when her motorized three-thousand-dollar wheelchair
rocketed in their direction.
He said my mother gazed straight ahead,
her painter’s smock streaming out behind her
as she raced to the art room. Mother—
ready to crush a toe, gouge a thigh, bash a knee.
Sometimes I see her rolling down a long corridor.
Despite polio-crippled limbs she flies
toward whatever version of Paradise
awaits her among brushes, turpentine, and tube of paint.
Her smock streaked with vermillion, emerald, topaz, indigo—
floats about her emaciated frame
like the wings of some exotic bird of prey
maddened by an unsated hunger.
I first became acquainted with this writer’s work with the poem How We Get the Final Word, published last year in Verse Virtual. I too had a difficult mother and I appreciated the poet’s capacity to articulate the humor in a less-than-ideal relationship with a parent.
HOW WE GET THE FINAL WORD (EXCERPT)
The room where we were sipping tea filled
with stillness, like the aftermath of earthquakes.
I should have kept to myself my plan to write about
her once she died. I didn’t mean to tell her, but I couldn’t
hold it back—the fact I’d get the final word.
With Shadows Thrown the poet does indeed get the final word. Order the book now, so you can savor more of her inspired and inspiring words.
~ Pauli Dutton, Altadena, California
Pauli Dutton is a Los Angeles-based poet and past co-editor of Altadena Poetry Review.
JAN STĘPIEN REVIEWS JULIUSZ ERAZM BOLEK’S OGRÓD /THE GARDEN
Juliusz Erazm Bolek Ogród /The Garden, Literary Waves Publishing, London 2022
Fascinated by the development of civilization (as expressed by Adam Ważyk in his poems), we moved away from the world of nature, destroying it in a cruel way. We are the only creatures that litter the environment in which we live.
Juliusz Erazm Bolek - realizing the effects of the lost bond with the world of nature - in his latest collection of poems "The Garden"— refers to a mythical paradise. Staying in it, the lyrical subject feels happy, fulfilled, internally harmonious. In this dream land, he feels safe. There are no fights here, no primitive noise. The affirmation of the natural world also has its source in the absence of material values that dominate our everyday life. It is these values that are the source of the clash of man with man. This struggle cripples us mentally and physically. In the poetic land of Juliusz Erazm Bolek, one listens to crickets, talks to flowers and birds.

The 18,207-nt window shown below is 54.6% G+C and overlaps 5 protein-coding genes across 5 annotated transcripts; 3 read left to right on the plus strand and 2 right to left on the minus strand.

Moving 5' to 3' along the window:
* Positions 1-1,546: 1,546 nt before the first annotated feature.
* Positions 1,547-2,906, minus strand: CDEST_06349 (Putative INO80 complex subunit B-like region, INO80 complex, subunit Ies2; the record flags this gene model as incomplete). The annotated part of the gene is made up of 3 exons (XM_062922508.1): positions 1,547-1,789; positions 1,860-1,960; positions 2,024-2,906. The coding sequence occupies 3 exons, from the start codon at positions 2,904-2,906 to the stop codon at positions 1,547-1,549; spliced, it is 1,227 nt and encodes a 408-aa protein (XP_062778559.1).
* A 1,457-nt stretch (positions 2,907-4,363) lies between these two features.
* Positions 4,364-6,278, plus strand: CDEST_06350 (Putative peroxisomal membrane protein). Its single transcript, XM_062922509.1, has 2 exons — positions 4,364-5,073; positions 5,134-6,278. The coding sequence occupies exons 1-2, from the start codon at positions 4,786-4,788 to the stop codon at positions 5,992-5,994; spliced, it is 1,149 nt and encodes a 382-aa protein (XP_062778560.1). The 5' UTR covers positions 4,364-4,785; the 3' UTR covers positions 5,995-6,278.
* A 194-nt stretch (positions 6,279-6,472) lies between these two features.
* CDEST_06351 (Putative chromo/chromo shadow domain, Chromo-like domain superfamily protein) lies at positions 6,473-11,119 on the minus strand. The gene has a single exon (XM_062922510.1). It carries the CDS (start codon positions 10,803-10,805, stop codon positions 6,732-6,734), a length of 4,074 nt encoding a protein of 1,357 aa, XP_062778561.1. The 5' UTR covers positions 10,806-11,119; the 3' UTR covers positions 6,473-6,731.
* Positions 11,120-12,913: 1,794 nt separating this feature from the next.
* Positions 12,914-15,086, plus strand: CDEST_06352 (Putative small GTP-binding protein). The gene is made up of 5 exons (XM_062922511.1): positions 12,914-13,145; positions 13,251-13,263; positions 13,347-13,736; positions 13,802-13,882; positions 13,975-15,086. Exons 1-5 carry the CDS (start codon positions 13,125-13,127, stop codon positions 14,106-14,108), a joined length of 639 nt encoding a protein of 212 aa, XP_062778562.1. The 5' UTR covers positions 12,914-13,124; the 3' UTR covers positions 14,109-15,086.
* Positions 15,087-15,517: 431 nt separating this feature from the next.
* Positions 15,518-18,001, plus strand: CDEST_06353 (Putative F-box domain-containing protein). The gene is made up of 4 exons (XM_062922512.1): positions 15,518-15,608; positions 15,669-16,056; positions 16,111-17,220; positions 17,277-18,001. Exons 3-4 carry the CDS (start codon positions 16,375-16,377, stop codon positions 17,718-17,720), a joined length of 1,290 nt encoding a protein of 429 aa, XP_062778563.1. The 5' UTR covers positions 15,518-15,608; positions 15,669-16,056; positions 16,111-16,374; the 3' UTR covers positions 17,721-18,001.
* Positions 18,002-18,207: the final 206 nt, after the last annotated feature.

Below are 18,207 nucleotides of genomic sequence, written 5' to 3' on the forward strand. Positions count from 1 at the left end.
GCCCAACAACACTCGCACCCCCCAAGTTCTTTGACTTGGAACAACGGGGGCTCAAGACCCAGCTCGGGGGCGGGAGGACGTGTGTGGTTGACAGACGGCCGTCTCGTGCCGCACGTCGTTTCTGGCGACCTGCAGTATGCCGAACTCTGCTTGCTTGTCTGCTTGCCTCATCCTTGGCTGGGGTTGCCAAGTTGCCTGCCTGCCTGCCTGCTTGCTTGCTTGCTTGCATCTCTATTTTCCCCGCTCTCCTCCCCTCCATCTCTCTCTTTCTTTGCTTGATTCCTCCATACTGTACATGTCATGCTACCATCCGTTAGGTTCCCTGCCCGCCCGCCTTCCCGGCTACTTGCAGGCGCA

The Garden consists of eighteen poems by Juliusz Erazm Bolek, which Are a record of dreams and longings for a lost paradise. Lost through our fault, because fascinated by civilization, we trampled the natural world. Most people, living in an ever-increasing rush, are lost in every- day matters. Juliusz Erazm Bolek breaks away from this race, uses mindfulness to focus attention on what is often overlooked. In this way, the Author reveals the world to the Readers - a lost paradise that is so distant, yet at your fingertips. The Poet's poems from The Garden collection are like a compass for anyone who wants to get out of the tangle of seemingly important matters. This is how Juliusz Erazm Bolek throws his poetic lifebuoy. In the Poet's poems, you can immerse yourself completely in the world where the sun reigns, at least for a moment, which will revive our sensitivity. It is a world of dreams for those who are characterized by high emotional development and above-average imagination. It is an almost perfect world, because there is no man who brings destruction.
Juliusz Erazm Bolek is a poet valued by various bodies. In 2010, he received the UNESCO World Poetry Day Award for his book Abracadabra. In 2017, his poem "Corrida" was awarded the title of "Book of the Year", and he himself received the Golden Pen award. In 2022, the Poet was named "Optimist of the Year", especially for the life-affirming poem "Secrets of Life. Poetic calendar.” Poems from the volume The Garden are a continuation of these affirmative ideas. The Garden by Juliusz Erazm Bolek is a bilingual collection. It was translated into English by the poets Anna Maria Mickiewicz and Steve Rushton. The book Ogród /The Garden was published by the British poetry publishing house Literary Waves Publishing in London. It is available worldwide on Amazon's online store.
~ Jan Stępień, London, UK
do tego ogrodu
na wpół uschniętymi drzewami
po których do Boga
pną się bluszcze
nikt tu nie zajrzy
nikt nie pamięta
o tym ogrodzie
i bądź spokojna
kiedy mnie kochasz
nie wydaje owoców
a to jabłko
zjemy z pragnienia
you want to come back
to this garden
I open my hand
we are in-between
climbs to God
no one will look
when you love me
will not bear fruit
and this apple
we eat out of thirst
w zapomnianym ogrodzie
tu jest bezpiecznie
tu jest spokojnie
nikt tu ze mną nie walczy
mimo że jestem intruzem
i jej czerwony kolor
dzikie małe wisienki
i tańczę z samotnością
tańczę z ciszą
swoim zaczarowanym okiem
korony uschniętych drzew
dumnie i w spokoju
czekają końca świata
jest ze mną